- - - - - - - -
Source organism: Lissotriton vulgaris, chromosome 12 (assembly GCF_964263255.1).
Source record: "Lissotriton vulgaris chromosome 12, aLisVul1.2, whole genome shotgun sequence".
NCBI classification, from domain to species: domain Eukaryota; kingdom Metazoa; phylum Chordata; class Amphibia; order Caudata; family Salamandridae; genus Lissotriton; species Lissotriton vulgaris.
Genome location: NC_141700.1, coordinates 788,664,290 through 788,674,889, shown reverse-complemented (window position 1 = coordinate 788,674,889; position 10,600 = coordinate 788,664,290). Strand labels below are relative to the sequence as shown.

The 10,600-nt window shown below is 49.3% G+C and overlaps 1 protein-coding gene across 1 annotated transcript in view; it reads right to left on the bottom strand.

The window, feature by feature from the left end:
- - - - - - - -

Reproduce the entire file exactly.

Source organism: Lissotriton vulgaris, chromosome 12 (assembly GCF_964263255.1).
Source record: "Lissotriton vulgaris chromosome 12, aLisVul1.2, whole genome shotgun sequence".
NCBI classification, from domain to species: domain Eukaryota; kingdom Metazoa; phylum Chordata; class Amphibia; order Caudata; family Salamandridae; genus Lissotriton; species Lissotriton vulgaris.
Genome location: NC_141700.1, coordinates 788,664,290 through 788,674,889, shown reverse-complemented (window position 1 = coordinate 788,674,889; position 10,600 = coordinate 788,664,290). Strand labels below are relative to the sequence as shown.

The 10,600-nt window shown below is 49.3% G+C and overlaps 1 protein-coding gene across 1 annotated transcript in view; it reads right to left on the bottom strand.

The window, feature by feature from the left end: